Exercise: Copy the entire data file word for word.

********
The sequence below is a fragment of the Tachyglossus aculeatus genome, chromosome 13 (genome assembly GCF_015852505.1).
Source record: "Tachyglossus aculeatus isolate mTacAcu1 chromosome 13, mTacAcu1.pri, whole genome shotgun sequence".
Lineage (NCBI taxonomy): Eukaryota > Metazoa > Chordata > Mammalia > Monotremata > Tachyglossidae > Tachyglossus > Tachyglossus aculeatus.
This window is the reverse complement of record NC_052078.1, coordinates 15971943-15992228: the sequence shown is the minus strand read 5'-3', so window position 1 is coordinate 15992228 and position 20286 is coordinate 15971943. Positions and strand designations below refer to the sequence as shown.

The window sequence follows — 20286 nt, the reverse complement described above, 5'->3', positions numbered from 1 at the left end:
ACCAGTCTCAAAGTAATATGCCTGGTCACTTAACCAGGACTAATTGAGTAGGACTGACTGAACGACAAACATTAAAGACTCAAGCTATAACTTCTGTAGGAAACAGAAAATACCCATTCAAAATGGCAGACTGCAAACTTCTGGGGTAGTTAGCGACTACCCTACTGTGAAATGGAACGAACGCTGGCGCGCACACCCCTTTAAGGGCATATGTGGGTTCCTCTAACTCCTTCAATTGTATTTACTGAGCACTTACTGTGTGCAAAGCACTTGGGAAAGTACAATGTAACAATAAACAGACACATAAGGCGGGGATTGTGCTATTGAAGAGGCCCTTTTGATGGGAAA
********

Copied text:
The sequence below is a fragment of the Tachyglossus aculeatus genome, chromosome 13 (genome assembly GCF_015852505.1).
Source record: "Tachyglossus aculeatus isolate mTacAcu1 chromosome 13, mTacAcu1.pri, whole genome shotgun sequence".
Lineage (NCBI taxonomy): Eukaryota > Metazoa > Chordata > Mammalia > Monotremata > Tachyglossidae > Tachyglossus > Tachyglossus aculeatus.
This window is the reverse complement of record NC_052078.1, coordinates 15971943-15992228: the sequence shown is the minus strand read 5'-3', so window position 1 is coordinate 15992228 and position 20286 is coordinate 15971943. Positions and strand designations below refer to the sequence as shown.

The window sequence follows — 20286 nt, the reverse complement described above, 5'->3', positions numbered from 1 at the left end:
ACCAGTCTCAAAGTAATATGCCTGGTCACTTAACCAGGACTAATTGAGTAGGACTGACTGAACGACAAACATTAAAGACTCAAGCTATAACTTCTGTAGGAAACAGAAAATACCCATTCAAAATGGCAGACTGCAAACTTCTGGGGTAGTTAGCGACTACCCTACTGTGAAATGGAACGAACGCTGGCGCGCACACCCCTTTAAGGGCATATGTGGGTTCCTCTAACTCCTTCAATTGTATTTACTGAGCACTTACTGTGTGCAAAGCACTTGGGAAAGTACAATGTAACAATAAACAGACACATAAGGCGGGGATTGTGCTATTGAAGAGGCCCTTTTGATGGGAAA